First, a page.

Camponotus keiferi

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Camponotus keiferi
Scientific classification
Kingdom: Animalia
Phylum: Arthropoda
Class: Insecta
Order: Hymenoptera
Family: Formicidae
Subfamily: Formicinae
Tribe: Camponotini
Genus: Camponotus
Species: C. keiferi
Binomial name
Camponotus keiferi
Wheeler, W.M., 1934

Camponotus keiferi casent0217669 p 1 high.jpg

Camponotus keiferi casent0217669 d 1 high.jpg

Specimen Labels


This form closely resembles Camponotus castaneus of our Eastern States but is quite distinct, being much smaller, with a narrower head, distinct metanotal sclerite in the major worker, a much more acute petiole, no bristles on the flexor surfaces of the hind and middle tibiae, etc. (Wheeler 1934)


Distribution based on Regional Taxon Lists

Neotropical Region: Mexico (type locality).

Distribution based on AntMaps


Distribution based on AntWeb specimens

Check data from AntWeb




The following information is derived from Barry Bolton's New General Catalogue, a catalogue of the world's ants.

  • keiferi. Camponotus (Camponotus) keiferi Wheeler, W.M. 1934f: 137 (s.w.) MEXICO.

Unless otherwise noted the text for the remainder of this section is reported from the publication that includes the original description.


minor Length 5.5-6 mm.

Very similar to the major, except in having the head smaller and narrower, though with anteriorly converging sides, with straight posterior border, larger and more convex eyes, more convex and more distinctly subcarinate clypeus, proportionally longer antennal scapes, less sigmoidal frontal carinae. Pilosity, sculpture and color as in the major, but the head is more shining anteriorly, with less distinct punctures, the gaster darker brown.

major Length 7-8 mm.

Head rather small, subtrapezoidal, longer than broad, narrowed anteriorly, with straight sides and feebly and broadly excavated posterior border. Eyes moderately large and convex. Mandibles stout and convex, 6-toothed. Clypeus subcarinate at the base, its anterior border neither lobed nor produced, slightly emarginate in the middle. Frontal area small, transversely trapezoidal, frontal groove distinct; frontal carinae sigmoidal. Antennal scapes extending nearly two-fifths of their length beyond the posterior corners of the head, slender and feebly flattened but not dilated at the base. Thorax of the usual shape, the pronotum, mesonotum and base of the epinotum forming an even curve in profile; pronotum flattened above, anteriorly semicircular, submarginate at the sides; metanotal sclerite distinct, bounded by a, suture posteriorly; epinotum strongly compressed laterally, in profile with the base straight and rather strongly sloping, forming a distinct obtuse angle with the slightly shorter, perpendicular and somewhat concave declivity. Petiolar scale rather broad, convex both anteriorly and posteriorly, the superior border not very acute, from behind feebly convex as are also the lateral borders. Legs moderately long, fore femora enlarged; hind tibiae somewhat flattened but not grooved, their flexor surfaces without bristles.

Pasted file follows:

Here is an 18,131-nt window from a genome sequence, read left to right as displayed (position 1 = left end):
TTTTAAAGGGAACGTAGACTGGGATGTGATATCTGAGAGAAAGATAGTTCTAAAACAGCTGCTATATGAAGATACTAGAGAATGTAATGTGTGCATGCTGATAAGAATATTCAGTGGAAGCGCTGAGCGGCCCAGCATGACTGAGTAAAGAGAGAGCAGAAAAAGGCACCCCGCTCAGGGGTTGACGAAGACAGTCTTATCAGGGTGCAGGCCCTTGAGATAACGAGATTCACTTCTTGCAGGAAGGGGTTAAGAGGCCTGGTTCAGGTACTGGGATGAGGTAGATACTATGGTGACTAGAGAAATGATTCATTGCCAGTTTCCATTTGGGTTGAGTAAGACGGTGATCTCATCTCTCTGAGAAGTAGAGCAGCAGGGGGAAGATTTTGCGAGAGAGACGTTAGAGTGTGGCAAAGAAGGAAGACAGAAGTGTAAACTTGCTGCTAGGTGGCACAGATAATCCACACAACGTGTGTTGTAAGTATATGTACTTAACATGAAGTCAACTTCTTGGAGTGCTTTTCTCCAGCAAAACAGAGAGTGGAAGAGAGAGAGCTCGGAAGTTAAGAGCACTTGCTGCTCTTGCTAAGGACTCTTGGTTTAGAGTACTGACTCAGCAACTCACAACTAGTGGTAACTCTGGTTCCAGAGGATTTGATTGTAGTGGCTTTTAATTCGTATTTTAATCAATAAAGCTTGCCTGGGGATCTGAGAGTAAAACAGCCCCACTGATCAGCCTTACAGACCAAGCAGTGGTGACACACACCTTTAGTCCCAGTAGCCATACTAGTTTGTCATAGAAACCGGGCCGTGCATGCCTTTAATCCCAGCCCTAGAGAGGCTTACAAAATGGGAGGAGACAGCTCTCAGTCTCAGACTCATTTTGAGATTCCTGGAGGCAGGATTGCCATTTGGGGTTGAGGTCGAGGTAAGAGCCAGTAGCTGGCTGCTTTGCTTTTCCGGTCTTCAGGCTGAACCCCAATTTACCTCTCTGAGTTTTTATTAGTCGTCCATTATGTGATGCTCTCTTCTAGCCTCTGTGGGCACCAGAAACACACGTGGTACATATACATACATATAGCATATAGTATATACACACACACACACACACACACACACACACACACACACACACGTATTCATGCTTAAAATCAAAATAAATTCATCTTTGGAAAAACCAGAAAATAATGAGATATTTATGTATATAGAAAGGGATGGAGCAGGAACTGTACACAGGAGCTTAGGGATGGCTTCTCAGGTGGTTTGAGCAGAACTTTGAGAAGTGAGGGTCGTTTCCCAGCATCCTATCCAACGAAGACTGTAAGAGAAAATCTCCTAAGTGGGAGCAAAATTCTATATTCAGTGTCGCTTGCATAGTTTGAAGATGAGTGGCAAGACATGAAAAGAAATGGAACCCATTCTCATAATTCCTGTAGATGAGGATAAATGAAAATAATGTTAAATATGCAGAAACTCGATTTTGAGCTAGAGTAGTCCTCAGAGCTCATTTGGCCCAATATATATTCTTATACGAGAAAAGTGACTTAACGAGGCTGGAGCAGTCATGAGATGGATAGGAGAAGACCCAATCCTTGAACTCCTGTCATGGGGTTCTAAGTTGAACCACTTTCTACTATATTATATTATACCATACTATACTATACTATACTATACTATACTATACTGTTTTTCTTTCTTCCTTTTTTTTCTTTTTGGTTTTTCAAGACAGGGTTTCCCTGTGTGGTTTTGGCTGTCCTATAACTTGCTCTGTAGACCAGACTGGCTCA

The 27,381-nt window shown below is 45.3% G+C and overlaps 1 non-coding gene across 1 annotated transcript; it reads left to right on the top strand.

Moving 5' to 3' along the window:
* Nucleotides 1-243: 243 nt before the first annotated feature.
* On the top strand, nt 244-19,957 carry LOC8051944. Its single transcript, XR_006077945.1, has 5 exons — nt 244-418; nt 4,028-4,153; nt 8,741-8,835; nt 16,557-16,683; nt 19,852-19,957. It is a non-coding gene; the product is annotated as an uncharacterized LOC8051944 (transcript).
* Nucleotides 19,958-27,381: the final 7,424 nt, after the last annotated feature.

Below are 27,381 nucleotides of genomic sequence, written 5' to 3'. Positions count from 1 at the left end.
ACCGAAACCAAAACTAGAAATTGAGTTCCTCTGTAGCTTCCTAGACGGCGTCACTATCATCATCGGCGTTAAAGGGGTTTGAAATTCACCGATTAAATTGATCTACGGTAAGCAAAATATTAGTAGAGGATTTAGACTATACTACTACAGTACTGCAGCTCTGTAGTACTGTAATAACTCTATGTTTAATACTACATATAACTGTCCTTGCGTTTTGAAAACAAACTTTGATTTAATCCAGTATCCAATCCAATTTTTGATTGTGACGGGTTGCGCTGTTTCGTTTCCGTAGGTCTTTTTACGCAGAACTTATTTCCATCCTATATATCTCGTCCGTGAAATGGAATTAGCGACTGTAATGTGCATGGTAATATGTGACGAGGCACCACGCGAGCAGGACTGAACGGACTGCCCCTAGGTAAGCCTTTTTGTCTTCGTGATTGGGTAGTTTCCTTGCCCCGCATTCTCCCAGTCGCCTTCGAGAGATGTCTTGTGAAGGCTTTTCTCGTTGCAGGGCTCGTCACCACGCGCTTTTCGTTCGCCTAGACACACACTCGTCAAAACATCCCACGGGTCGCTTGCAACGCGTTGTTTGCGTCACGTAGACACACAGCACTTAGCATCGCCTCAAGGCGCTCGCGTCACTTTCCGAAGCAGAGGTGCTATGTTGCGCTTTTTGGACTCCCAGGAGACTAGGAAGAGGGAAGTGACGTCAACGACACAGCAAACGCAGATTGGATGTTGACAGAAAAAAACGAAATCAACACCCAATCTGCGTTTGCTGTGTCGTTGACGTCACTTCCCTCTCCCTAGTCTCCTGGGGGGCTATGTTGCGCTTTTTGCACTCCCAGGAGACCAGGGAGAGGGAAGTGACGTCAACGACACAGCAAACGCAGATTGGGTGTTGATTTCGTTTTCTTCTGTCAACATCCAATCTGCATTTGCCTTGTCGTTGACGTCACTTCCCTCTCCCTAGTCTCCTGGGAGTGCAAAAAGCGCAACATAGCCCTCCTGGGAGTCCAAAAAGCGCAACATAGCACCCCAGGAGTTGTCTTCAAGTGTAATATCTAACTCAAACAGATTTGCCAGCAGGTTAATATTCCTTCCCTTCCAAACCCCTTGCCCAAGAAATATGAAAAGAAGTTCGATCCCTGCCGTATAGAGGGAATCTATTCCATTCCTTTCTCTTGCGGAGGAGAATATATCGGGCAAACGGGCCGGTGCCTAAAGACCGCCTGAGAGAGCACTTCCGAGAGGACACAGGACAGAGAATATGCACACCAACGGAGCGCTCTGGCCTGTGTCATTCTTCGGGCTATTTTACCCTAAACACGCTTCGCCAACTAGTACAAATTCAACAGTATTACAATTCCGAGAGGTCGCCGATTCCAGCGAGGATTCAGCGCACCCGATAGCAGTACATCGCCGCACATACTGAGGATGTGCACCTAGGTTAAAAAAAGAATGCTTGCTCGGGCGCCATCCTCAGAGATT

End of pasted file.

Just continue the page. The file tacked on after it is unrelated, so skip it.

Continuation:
Smooth and shining, microscopically shagreened and with small, sparse, piligerous punctures; anterior portion of head less shining and distinctly though minutely and densely punctulate, clypeus and adjacent portions of cheeks also with sparse piligerous foveolae, the more posterior portions of cheeks with small, nonpiligerous punctures. Mandibles sharply punctate; antennal scapes subopaque, finely punctulate.

Hairs golden yellow, moderately long, very sparse, erect, absent on the scapes and legs, except at tips of femora. Pubescence undeveloped, except on the tibiae, where it is extremely fine and appressed.

Brownish yellow; gaster brown above; head, mandibles and scapes castaneous; funiculi red; mandibular teeth black; coxae, femora and palpi yellow; knees, tibiae and tarsi somewhat darker and more reddish; posterior borders of gastric segments yellowish.

Type Material

Described from four major and two minor workers taken on the south end of Guadalupe Island (IV.20.'25).


  • Wheeler, W. M. 1934d. Contributions to the fauna of Rottnest Island, Western Australia. No. IX. The ants. J. R. Soc. West. Aust. 20: 137-163 (page 137, soldier, worker described)

References based on Global Ant Biodiversity Informatics

  • Dattilo W. et al. 2019. MEXICO ANTS: incidence and abundance along the Nearctic-Neotropical interface. Ecology
  • Johnson, R.A. and P.S. Ward. 2002. Biogeography and endemism of ants (Hymenoptera: Formicidae) in Baja California, Mexico: a first overview. Journal of Biogeography 29:1009–1026/
  • Vásquez-Bolaños M. 2011. Lista de especies de hormigas (Hymenoptera: Formicidae) para México. Dugesiana 18: 95-133